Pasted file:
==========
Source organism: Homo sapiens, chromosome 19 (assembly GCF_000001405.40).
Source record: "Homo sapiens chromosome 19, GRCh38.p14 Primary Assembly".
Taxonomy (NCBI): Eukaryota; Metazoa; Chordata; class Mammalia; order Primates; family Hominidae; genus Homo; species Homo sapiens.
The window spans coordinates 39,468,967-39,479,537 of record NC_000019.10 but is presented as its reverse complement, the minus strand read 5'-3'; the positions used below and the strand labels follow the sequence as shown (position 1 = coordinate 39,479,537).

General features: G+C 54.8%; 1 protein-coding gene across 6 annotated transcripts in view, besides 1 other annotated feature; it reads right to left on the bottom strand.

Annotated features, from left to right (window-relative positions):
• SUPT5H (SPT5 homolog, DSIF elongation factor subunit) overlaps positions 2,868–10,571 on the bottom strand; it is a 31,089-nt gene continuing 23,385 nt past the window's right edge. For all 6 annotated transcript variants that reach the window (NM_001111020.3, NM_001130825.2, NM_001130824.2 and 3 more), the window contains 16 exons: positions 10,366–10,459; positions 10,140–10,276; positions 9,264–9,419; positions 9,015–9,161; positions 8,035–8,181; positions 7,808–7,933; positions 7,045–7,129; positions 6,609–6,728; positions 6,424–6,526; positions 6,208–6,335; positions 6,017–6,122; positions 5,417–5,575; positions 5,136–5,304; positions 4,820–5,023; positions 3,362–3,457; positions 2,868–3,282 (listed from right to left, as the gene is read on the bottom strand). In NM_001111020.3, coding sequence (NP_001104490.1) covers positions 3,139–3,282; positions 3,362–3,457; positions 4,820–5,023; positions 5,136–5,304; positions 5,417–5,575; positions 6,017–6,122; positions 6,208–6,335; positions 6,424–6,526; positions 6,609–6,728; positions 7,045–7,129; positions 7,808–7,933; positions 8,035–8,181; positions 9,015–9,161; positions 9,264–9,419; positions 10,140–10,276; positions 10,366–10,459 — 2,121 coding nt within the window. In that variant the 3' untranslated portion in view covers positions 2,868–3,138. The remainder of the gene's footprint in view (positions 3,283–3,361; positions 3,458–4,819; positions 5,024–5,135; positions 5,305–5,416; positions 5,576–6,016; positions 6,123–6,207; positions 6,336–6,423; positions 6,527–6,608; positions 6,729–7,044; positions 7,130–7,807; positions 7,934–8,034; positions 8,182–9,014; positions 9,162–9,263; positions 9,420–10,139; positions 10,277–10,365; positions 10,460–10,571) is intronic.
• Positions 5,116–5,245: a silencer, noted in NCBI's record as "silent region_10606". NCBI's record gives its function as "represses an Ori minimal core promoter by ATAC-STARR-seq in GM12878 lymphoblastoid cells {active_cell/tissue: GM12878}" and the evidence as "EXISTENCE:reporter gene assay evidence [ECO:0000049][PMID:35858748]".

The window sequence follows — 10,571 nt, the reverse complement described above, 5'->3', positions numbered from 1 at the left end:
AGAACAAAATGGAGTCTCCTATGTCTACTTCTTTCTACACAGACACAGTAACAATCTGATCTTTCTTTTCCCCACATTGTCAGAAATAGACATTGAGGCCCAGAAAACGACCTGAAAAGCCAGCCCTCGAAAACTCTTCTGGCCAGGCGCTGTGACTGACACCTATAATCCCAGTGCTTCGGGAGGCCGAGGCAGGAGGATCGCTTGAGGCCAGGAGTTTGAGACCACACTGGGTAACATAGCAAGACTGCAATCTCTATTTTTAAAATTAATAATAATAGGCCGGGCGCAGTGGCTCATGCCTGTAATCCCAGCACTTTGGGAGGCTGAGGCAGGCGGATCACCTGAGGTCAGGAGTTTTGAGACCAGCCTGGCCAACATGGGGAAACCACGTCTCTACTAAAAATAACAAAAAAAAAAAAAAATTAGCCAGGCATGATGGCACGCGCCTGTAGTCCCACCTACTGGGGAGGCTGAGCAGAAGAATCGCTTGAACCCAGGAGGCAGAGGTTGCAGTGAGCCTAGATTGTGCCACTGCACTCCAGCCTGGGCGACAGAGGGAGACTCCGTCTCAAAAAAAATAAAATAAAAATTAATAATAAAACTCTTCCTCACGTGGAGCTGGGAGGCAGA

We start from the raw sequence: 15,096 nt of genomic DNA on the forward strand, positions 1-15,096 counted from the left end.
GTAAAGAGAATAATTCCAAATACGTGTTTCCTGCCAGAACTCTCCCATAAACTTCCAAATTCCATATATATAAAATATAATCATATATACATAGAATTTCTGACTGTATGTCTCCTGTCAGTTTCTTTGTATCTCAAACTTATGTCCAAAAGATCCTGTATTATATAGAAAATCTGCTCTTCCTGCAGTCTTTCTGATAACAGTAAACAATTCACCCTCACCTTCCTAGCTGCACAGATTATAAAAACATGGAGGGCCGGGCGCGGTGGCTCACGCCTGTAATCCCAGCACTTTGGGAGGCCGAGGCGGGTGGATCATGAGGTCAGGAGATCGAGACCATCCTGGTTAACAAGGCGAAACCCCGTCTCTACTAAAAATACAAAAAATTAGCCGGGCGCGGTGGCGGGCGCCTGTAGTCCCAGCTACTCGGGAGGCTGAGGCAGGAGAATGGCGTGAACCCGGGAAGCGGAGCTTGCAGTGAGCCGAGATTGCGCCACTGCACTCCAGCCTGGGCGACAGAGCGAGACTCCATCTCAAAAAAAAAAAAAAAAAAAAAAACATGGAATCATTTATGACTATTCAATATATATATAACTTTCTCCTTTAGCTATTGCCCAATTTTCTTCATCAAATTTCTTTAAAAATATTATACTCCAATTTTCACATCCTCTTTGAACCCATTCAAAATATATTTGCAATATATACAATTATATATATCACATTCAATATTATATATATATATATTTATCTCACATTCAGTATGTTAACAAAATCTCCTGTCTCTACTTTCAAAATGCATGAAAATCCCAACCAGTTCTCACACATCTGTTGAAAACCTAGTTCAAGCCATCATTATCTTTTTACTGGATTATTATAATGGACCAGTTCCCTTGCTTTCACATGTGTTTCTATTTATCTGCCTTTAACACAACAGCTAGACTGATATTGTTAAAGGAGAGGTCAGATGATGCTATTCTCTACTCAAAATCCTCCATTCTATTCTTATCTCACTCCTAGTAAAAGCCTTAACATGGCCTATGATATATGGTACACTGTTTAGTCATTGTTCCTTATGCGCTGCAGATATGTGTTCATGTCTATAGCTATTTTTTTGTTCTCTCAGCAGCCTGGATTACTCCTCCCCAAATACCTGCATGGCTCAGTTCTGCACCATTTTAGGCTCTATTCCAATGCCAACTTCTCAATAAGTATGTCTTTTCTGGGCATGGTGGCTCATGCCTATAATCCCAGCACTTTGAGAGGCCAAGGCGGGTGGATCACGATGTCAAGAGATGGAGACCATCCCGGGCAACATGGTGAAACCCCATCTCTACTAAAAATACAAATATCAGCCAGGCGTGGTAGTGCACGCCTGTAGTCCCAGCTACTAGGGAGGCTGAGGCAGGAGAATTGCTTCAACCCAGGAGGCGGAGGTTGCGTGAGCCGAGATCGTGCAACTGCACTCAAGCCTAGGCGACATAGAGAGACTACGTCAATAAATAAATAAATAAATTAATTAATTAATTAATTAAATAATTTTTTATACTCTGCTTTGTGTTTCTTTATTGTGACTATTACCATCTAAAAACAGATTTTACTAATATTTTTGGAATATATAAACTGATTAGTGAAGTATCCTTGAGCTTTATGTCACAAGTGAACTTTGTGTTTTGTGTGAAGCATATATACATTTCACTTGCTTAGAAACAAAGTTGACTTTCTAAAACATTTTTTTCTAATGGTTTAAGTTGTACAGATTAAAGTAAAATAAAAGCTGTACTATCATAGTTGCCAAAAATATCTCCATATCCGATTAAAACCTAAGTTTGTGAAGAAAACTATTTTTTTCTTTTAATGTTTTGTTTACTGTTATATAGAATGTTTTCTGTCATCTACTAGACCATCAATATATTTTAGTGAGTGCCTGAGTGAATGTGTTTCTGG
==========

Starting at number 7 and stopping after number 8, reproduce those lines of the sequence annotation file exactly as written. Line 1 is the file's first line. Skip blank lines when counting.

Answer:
• SUPT5H (SPT5 homolog, DSIF elongation factor subunit) overlaps positions 2,868–10,571 on the bottom strand; it is a 31,089-nt gene continuing 23,385 nt past the window's right edge. For all 6 annotated transcript variants that reach the window (NM_001111020.3, NM_001130825.2, NM_001130824.2 and 3 more), the window contains 16 exons: positions 10,366–10,459; positions 10,140–10,276; positions 9,264–9,419; positions 9,015–9,161; positions 8,035–8,181; positions 7,808–7,933; positions 7,045–7,129; positions 6,609–6,728; positions 6,424–6,526; positions 6,208–6,335; positions 6,017–6,122; positions 5,417–5,575; positions 5,136–5,304; positions 4,820–5,023; positions 3,362–3,457; positions 2,868–3,282 (listed from right to left, as the gene is read on the bottom strand). In NM_001111020.3, coding sequence (NP_001104490.1) covers positions 3,139–3,282; positions 3,362–3,457; positions 4,820–5,023; positions 5,136–5,304; positions 5,417–5,575; positions 6,017–6,122; positions 6,208–6,335; positions 6,424–6,526; positions 6,609–6,728; positions 7,045–7,129; positions 7,808–7,933; positions 8,035–8,181; positions 9,015–9,161; positions 9,264–9,419; positions 10,140–10,276; positions 10,366–10,459 — 2,121 coding nt within the window. In that variant the 3' untranslated portion in view covers positions 2,868–3,138. The remainder of the gene's footprint in view (positions 3,283–3,361; positions 3,458–4,819; positions 5,024–5,135; positions 5,305–5,416; positions 5,576–6,016; positions 6,123–6,207; positions 6,336–6,423; positions 6,527–6,608; positions 6,729–7,044; positions 7,130–7,807; positions 7,934–8,034; positions 8,182–9,014; positions 9,162–9,263; positions 9,420–10,139; positions 10,277–10,365; positions 10,460–10,571) is intronic.
• Positions 5,116–5,245: a silencer, noted in NCBI's record as "silent region_10606". NCBI's record gives its function as "represses an Ori minimal core promoter by ATAC-STARR-seq in GM12878 lymphoblastoid cells {active_cell/tissue: GM12878}" and the evidence as "EXISTENCE:reporter gene assay evidence [ECO:0000049][PMID:35858748]".